Imagine a world where operating systems are open source. Proprietary software is non existent. And everything from office applications to music players are desktop/web transparent. What sort of place would that be?
Lately, there have been a lot of advancements in technology suggesting a less distinguishable difference between online and offline applications. Mozilla has said they are building the functionality into their next Firefox launch – being the first ones to do so. Adobe has what is called AIR, and they hope to accomplish the same thing. The first to the game though, is Google.
Google Gears (an absolutely brilliant name if I must say so myself) makes online applications function whether the computer is connected to the Internet or not. Here’s a bit more from the download page:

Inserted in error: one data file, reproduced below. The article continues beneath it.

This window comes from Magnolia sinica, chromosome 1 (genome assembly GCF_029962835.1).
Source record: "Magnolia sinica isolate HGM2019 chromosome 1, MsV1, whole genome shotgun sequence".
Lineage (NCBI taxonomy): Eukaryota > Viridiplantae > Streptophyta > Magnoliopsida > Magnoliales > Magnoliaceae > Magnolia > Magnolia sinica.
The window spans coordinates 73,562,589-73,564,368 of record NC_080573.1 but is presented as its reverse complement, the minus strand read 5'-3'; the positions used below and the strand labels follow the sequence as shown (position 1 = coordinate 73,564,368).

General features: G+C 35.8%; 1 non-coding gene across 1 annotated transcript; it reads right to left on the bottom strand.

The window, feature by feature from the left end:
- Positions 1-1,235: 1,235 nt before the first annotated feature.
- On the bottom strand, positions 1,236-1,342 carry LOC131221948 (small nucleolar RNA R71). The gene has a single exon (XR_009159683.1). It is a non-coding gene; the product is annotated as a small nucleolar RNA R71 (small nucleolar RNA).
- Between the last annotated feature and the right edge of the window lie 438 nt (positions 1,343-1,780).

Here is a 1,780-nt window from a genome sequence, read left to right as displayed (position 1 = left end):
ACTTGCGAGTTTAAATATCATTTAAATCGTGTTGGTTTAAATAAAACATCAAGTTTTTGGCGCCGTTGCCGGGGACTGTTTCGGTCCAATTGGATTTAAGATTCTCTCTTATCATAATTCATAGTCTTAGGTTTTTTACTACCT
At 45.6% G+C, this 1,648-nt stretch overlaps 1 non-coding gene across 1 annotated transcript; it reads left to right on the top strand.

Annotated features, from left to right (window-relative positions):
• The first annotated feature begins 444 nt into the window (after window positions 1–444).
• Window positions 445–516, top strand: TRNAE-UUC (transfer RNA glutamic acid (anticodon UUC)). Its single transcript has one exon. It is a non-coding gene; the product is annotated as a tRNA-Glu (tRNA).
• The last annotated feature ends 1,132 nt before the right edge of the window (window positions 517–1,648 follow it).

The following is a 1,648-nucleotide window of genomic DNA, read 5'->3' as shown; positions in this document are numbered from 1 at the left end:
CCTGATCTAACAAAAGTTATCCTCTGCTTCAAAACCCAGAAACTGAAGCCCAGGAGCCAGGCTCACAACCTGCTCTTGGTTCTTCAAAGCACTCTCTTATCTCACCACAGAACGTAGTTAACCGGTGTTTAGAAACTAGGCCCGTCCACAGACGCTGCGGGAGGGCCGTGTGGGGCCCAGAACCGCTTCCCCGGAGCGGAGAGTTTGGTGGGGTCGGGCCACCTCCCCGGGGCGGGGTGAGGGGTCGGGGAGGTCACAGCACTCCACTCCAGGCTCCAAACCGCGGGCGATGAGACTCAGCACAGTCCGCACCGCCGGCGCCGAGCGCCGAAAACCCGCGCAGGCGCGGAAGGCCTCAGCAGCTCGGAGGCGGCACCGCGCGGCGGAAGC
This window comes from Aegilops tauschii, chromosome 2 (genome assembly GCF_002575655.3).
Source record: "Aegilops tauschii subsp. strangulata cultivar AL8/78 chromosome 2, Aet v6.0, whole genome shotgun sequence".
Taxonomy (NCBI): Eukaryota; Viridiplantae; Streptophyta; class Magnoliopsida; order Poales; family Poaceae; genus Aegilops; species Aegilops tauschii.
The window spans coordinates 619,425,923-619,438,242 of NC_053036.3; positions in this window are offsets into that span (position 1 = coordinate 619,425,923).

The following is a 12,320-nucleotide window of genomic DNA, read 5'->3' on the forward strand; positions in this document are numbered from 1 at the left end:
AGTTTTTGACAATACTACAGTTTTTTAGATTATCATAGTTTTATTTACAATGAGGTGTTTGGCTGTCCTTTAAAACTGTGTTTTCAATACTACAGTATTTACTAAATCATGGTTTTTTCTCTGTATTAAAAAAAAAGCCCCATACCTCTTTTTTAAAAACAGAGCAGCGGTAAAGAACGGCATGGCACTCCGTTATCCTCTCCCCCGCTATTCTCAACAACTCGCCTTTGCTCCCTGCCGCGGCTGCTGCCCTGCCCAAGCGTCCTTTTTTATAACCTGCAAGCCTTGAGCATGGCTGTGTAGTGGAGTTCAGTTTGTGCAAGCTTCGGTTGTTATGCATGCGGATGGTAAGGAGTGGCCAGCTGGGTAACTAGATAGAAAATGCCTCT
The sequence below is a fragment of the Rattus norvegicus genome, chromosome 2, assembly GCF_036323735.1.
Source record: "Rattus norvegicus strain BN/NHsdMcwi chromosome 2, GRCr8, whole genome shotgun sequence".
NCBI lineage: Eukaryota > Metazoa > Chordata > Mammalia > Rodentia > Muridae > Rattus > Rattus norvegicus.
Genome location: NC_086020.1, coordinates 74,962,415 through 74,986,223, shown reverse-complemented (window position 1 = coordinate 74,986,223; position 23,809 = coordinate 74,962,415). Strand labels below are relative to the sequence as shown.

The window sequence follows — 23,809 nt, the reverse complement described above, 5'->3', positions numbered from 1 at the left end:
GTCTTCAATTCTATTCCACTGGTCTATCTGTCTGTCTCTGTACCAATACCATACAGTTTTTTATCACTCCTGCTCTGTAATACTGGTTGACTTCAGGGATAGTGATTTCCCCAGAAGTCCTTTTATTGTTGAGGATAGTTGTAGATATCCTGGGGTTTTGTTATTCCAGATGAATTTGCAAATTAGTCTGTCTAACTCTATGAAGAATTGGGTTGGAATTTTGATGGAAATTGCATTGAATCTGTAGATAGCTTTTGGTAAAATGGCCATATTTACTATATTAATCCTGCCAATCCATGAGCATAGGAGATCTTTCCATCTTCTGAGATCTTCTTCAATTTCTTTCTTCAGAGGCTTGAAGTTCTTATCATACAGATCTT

Right now, Gears exists as a plugin but I imagine it can be built right into an application at some point in time. But think about the possibilities – the most mentioned being Docs and Spreadsheets. But it would allow you to completely manage your Adwords accounts, get Adsense statistics, have a desktop Google reader widget, and so much more.
To me, Ubuntu Linux is the best bet for office computers at a startup; especially if your company utilizes online applications such as Zoho, Basecamp, or Docs and Spreadsheets. All you need is an Internet browser and you are off and running. What better way to keep startup costs down than by minimizing software expenses?
Now, imagine all of those applications being available online or offline! In my opinion, Microsoft is up against something bigger than it can handle.
For more information, check out this article at slate.com.